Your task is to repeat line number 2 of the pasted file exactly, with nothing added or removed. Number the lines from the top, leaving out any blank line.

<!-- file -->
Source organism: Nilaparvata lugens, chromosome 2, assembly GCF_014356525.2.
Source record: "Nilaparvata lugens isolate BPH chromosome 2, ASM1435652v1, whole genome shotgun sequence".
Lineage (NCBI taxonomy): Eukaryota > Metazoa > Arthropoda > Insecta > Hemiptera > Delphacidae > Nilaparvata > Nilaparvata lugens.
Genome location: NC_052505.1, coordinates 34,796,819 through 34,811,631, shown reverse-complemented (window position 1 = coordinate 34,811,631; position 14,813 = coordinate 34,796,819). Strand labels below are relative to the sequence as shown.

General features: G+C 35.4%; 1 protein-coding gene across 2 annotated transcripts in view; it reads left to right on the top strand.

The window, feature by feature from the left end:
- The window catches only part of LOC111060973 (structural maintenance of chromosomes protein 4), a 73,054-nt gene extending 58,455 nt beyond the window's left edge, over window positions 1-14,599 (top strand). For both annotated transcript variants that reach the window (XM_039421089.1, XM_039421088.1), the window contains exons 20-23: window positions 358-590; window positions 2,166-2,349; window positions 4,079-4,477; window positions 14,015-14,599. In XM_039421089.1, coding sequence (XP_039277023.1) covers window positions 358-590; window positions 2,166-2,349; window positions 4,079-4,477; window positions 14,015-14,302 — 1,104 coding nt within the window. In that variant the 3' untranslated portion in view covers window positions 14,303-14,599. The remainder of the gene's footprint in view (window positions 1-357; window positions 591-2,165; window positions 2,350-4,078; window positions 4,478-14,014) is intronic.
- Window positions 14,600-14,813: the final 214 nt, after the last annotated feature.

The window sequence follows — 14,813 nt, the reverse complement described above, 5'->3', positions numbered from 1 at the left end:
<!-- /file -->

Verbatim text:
Source record: "Nilaparvata lugens isolate BPH chromosome 2, ASM1435652v1, whole genome shotgun sequence".